buy cialis black canada without prescription with whom he co-directs the institute and shares the Nobel Prize in Physiology and Medicine. Credit: Kavli Institute for Systems Neuroscience/NTNU” width=”800″ height=”530″>
“Our dream was to invent a window into the brain, so we could see what happens inside when we’re thinking, planning, feeling, and remembering,” says Professor May-Britt Moser, describing conversations she and her long-term collaborator Professor Edvard Moser had as young psychology students in the early 1990s. Moser is Founding Director of Centre for Neural Computation and Co-Director of the Kavli Institute for Systems Neuroscience at the Norwegian University of Science and Technology (NTNU), and a Nobel Laureate, shared with her research partner, Edvard Moser, co director of the Kavli Institute for Systems Neuroscience.
Today, Leif Erikson the Mouse is the first step in the realization of that dream. The mouse is equipped with a window on his head. On top of the window is 2.4-grams of pure technological innovation. The portable “Mini2P” can perhaps best be described as a tiny cortical observatory, recording live images of neural landscapes the likes of which has never been seen before.
Reporting live from the brain
Inside Leif Erikson the Mouse’s brain, thousands of neurons are working together to solve a very specific task. This activity is visible as few cells begin to light up. Soon after, other cells light up.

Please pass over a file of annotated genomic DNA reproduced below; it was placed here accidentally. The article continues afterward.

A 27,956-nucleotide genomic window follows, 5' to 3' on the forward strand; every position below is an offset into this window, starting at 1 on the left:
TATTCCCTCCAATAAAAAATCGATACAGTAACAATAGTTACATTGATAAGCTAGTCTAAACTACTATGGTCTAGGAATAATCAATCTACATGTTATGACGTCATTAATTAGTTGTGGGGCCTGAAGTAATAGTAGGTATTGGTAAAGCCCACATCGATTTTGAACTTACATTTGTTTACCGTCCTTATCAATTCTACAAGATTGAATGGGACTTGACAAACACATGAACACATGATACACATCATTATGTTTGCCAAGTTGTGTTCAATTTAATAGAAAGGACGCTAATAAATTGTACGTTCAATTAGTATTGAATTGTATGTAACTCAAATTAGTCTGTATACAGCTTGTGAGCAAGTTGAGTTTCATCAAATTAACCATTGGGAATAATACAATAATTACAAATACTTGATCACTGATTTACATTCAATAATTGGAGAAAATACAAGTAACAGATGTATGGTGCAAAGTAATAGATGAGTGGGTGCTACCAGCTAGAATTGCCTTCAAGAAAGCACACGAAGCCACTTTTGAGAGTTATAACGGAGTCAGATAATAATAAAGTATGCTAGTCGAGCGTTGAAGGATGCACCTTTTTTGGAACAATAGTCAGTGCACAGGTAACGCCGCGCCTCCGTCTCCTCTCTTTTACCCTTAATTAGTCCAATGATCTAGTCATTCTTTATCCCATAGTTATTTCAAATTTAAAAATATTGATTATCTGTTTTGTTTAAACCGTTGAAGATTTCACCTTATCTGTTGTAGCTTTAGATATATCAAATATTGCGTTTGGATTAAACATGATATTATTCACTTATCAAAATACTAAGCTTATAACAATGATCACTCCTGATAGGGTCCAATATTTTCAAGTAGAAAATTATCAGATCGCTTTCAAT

The Mini2P can record live from the brain area that is responsible for Leif’s navigational skills. The twinkling brain cells that researchers see on the screen, are as the same time enabling the mouse to find his way across the floor, up a climbing tower, to the tower roof, where delicious vanilla cream cookie crumbles await.
“If we want to understand complex behavior, the animal must be free to move and behave in a way that is natural for it,” says Edvard Moser. “The Mini2P is the first tool that allows us to study neural network activity at high resolution in naturally behaving animals.”
Big inventions come in small packages
The basic mechanisms of Mini2P are not too different from a light microscope, or the human eye for that matter. The smallest unit of light is called a photon. Mini2P uses two-and-two tiny bundles of light from a laser to excite and register neurons precisely, at high resolution.
“When developing the Mini2P, we followed two rules where we were not willing to compromise,” says Weijian Zong. Zong is the first author of a new paper describing the technology and is a researcher at the Kavli Insititute.
“The first rule was that any improvement to the equipment must not affect the animal’s natural behavior. So, we knew we had to shed weight to make the microscope and its cable as light and flexible as possible,” he said. “The second rule was that we must not compromise on the microscope’s performance. If we want researchers to invest time in a new tool, the miniscope’s features must perform significantly better than its predecessors.”
One of several brilliantly engineered features of the Mini2P is a tiny electrically tunable lens. By using static voltage, Zong was able to manipulate the curvature of the lens without causing a rise in temperature. Changing the lens’s curvature will trigger Mini2P to shift focal plane between the surface and deeper cell layers of the cortex, also enabling 3-D structure recordings of brain tissue.
A gene borrowed from jellyfish makes the brain cells glow when they chat with each other.